A long time ago when I was on a Greyhound forum called Greytalk, I told someone who was considering adopting a Greyhound that “the most beautiful Greyhound is the one on your own couch.” Since I became involved with Greyhounds, I’ve seen the whole rainbow of beautiful hounds. I have a few Greyhound colors that I would love to have, but anytime I’ve gone to meet a Greyhound based on looks, I’ve never ended up with that dog. This has been true multiple times in my life.
In Greyhound circles, as I’m sure is true in other breed circles as well, there is a certain perceived status attached to having a dog of a unique color. Many people want blue dogs and will wait long periods of time for them or go to great lengths to get them. There are colors even rarer than blue and the blue variations, and people love those, too. I even know of someone who went overseas to get a white and liver Greyhound.
I have to admit that I have my own color preferences, sort of a dream list, but I don’t use that as the basis for choosing a new dog. My first criteria is how they get along with Bunny as well as my husband and me. I don’t know how people can choose a dog from far away and then wait for them to arrive. I have to meet a dog to know if he or she will be a good fit for us.
We actually ended up with Blueberry in a backwards sort of form from that. For those who don’t know the story, we adopted Lilac, who was Blueberry’s mother and we ended up agreeing to dog sit Blue while her first adopter had surgery. Blueberry was a handful, to say the least. She was taught to do a “trick” that involved her sitting in front of you and then launching herself straight up to take a bite of food out of your mouth. When you have a seventy pound dog with a titanium skull, that is not the best idea. Sometimes, she decided she wanted what we were eating and just launched herself at us to get it. Several black eyes ensued. She also had a habit of growling, a low, deep growl when she got tired and was around other dogs. You couldn’t hear it, but you could feel it travel up the leash. We had her for several months and then started hearing rumblings about how the woman wasn’t sure she wanted Blueberry back. I was very afraid that someone else would decide they wanted to adopt her and wouldn’t be savvy enough to work on her issues and training. When it was finally official that the woman wasn’t taking her back and I was handed Blue’s papers, I was relieved.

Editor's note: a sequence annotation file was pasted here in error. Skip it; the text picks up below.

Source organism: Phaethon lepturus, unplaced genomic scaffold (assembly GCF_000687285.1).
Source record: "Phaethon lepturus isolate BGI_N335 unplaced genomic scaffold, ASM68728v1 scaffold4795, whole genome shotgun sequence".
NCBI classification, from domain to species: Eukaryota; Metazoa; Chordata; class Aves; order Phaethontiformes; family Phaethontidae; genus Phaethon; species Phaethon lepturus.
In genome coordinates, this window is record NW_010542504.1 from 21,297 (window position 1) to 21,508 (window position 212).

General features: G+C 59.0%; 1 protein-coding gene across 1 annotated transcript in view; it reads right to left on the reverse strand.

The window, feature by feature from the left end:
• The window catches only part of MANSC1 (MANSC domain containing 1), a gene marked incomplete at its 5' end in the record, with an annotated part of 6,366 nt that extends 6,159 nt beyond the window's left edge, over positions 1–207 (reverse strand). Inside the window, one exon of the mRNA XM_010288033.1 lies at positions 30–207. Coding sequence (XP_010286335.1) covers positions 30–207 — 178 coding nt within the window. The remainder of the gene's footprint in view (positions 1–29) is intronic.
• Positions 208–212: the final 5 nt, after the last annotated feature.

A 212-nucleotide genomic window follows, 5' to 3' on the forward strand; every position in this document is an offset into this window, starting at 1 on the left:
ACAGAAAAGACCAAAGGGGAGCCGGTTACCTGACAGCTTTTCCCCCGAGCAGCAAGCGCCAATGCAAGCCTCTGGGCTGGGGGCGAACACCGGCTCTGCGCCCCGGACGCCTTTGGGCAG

At the reunion last weekend, there was a blue dog attending. His human asked me to take pictures of him, and I agreed. As we walked over to a spot I thought would work, she said something about how I wouldn’t get the chance to take many pictures of a blue dog and my reply was that our blue dog had passed away last year and I’d taken a lot of blue dog pictures. I shouldn’t have said it, but it felt somehow like a lessening of a bond I had with an incredible dog for eleven years and my emotions took over my tongue. Unfortunately, her dog wasn’t too interested in posing for pictures, although he was indeed a fine specimen of a Greyhound.
The thing that really struck me at the reunion, though, was the sense every single person had that their dog was the most beautiful. Some of the hounds were barely more than puppies and some were sweet seniors, but every one of them had the shine of a dog well loved to them. Their coats were soft and glossy, they had on their best collars and they were fussed over by everyone. This wasn’t just true of my dogs, but for all of the Greyhounds there. Over a year ago, we brought home a skinny little dog with a few scars and a kink at the end of her tail, and now she’s become a glamorous little canine model. How did I ever not see that Flattery was drop dead gorgeous?
And it all reminded me that it’s true about the most beautiful hound being the one on your own couch. I’ve never met a Greyhound who wasn’t beautiful. I don’t think they make them that way. However, there’s something magical that happens when you have that special relationship with the dog on the other end of your leash. The dog you share the couch with, and probably the bed and other aspects of your life, becomes a lot more special than just any dog that you meet on the street. I think, perhaps, that is part of the magic of dogs. The way we fall in love with them is unique and gives us something back that we can’t find anywhere else. I know that the most beautiful dogs in the world are the ones on my couch right now, and I’m lucky to have them there.